• Sterilizing adults;

  • Poisoning larvae and adults;

  • Deterring feeding;

  • Blocking the ability to "swallow" (that is, reducing the motility of the gut);

  • Sending metamorphosis awry at various stages; and

  • Inhibiting the formation of chitin.1

As noted earlier, neem extracts have proved as potent as many commercially available synthetic pesticides. They are effective against dozens of species of insects at concentrations in the parts-per-million range. At present, it can be said that repellency is probably the weakest effect, except in some locust and grasshopper species. Antifeedant activity (although interesting and potentially extremely valuable) is probably of limited significance; its effects are short-lived, and highly variable. Blocking the larvae from molting is likely to be neem's most important quality. Eventually, this larvicidal activity will be used to kill off many pest species.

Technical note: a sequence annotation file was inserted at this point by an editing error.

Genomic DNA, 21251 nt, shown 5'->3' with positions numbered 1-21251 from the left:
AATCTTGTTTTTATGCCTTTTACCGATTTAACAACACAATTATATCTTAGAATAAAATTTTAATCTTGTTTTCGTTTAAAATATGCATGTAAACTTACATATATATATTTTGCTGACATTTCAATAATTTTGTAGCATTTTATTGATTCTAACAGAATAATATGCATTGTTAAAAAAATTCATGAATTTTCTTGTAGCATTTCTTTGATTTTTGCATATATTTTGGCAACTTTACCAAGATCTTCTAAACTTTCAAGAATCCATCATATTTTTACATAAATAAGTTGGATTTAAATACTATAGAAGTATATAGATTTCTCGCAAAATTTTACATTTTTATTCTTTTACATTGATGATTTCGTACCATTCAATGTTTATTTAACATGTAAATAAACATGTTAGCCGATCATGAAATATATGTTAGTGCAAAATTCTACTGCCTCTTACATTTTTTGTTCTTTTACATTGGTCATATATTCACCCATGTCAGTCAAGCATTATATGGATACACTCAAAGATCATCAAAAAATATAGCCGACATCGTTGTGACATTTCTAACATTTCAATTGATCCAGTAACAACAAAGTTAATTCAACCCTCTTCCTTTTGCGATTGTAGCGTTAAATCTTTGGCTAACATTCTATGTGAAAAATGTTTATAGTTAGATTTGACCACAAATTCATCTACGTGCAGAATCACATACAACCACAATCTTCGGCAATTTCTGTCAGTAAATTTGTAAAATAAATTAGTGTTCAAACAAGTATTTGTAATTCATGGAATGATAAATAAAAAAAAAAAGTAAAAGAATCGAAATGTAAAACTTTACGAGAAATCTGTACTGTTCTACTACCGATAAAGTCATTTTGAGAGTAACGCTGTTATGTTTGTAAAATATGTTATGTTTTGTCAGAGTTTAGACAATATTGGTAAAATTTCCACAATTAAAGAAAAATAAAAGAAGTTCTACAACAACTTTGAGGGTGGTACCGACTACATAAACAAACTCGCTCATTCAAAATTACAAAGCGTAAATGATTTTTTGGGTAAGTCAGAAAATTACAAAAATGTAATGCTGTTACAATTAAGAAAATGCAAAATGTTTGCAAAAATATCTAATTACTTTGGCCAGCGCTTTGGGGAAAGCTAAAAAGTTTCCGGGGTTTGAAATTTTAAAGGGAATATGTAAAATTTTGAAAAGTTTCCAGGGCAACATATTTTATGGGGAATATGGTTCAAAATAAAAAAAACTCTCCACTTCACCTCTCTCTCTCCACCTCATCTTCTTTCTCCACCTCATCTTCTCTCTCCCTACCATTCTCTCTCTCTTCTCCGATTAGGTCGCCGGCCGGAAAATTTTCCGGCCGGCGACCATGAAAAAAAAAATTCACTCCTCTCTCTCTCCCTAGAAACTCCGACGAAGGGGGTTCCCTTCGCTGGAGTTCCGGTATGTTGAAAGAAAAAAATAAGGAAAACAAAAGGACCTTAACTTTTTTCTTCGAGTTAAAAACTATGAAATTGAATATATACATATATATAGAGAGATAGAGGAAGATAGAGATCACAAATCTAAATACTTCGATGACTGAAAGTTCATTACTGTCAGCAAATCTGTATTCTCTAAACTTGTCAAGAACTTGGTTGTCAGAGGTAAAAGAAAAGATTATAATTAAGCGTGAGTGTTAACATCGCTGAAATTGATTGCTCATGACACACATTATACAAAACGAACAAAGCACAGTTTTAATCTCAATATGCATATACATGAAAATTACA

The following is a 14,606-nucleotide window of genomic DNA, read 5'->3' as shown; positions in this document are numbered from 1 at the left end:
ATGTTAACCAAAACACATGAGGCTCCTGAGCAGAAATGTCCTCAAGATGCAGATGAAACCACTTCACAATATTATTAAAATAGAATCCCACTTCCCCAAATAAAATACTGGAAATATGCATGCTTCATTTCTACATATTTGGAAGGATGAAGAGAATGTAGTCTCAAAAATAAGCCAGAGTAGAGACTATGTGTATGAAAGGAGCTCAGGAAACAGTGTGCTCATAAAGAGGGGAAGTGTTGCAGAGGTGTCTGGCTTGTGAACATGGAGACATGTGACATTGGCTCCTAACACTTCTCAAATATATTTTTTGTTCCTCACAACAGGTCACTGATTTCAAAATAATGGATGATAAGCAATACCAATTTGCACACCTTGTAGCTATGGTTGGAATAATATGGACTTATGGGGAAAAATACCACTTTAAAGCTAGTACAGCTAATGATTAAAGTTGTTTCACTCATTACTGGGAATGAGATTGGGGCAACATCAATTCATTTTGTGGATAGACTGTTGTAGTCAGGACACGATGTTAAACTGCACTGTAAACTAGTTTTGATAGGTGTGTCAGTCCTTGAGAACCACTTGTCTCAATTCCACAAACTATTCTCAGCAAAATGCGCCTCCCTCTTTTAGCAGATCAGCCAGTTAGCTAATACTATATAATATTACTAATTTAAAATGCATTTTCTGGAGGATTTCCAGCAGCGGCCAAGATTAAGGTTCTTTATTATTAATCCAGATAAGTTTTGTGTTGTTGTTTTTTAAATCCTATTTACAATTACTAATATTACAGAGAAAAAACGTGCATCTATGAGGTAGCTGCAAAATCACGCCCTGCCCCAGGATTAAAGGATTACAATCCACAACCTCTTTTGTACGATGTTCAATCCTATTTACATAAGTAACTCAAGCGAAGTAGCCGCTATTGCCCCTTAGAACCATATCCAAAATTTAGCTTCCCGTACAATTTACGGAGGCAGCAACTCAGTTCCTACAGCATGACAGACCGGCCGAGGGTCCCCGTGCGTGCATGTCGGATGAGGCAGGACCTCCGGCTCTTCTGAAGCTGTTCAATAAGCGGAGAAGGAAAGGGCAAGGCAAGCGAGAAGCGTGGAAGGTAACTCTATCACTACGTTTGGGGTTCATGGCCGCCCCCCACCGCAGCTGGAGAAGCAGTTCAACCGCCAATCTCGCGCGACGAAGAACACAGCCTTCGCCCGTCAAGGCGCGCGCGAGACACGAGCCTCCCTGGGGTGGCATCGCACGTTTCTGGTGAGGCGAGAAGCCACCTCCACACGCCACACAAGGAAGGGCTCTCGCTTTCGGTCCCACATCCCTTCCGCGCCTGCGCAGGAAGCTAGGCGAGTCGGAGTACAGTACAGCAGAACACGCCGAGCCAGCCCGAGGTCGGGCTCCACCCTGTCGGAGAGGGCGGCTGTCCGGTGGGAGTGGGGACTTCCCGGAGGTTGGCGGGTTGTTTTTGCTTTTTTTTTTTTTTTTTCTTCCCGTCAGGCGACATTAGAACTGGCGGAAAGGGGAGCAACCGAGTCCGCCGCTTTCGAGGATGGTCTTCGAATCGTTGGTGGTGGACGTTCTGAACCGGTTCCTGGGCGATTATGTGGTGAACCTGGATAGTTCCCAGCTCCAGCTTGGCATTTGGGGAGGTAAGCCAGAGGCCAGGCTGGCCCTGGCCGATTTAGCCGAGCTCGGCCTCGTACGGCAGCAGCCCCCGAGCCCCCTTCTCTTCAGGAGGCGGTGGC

By 1990, researchers had shown that neem extracts could influence almost 200 insect species. These included many that are resistant to, or inherently difficult to control with, conventional pesticides: sweet potato whitefly, green peach aphid, western floral thrips, diamondback moth, and several leafminers, for instance.

In general, it can be said that neem products are medium- to broad-spectrum pesticides of plant-eating (phytophagous) insects. They affect members of most, if not all, orders of insects, including those discussed below.


In Orthoptera (such as grasshoppers, crickets, locusts), the antifeedant effect seems especially important. A number of species refuse to feed on neem-treated plants for several days, sometimes several weeks. Recently, a new effect, which converts the desert locust from the gregarious swarming form into its nonmarauding solitary form, has been discovered.


Chitin is the material comprising the insect's exoskeleton. Stopping the formation of a new "skin" for the next stage in its development is one way that azadirachtin acts to regulate the growth of an insect.

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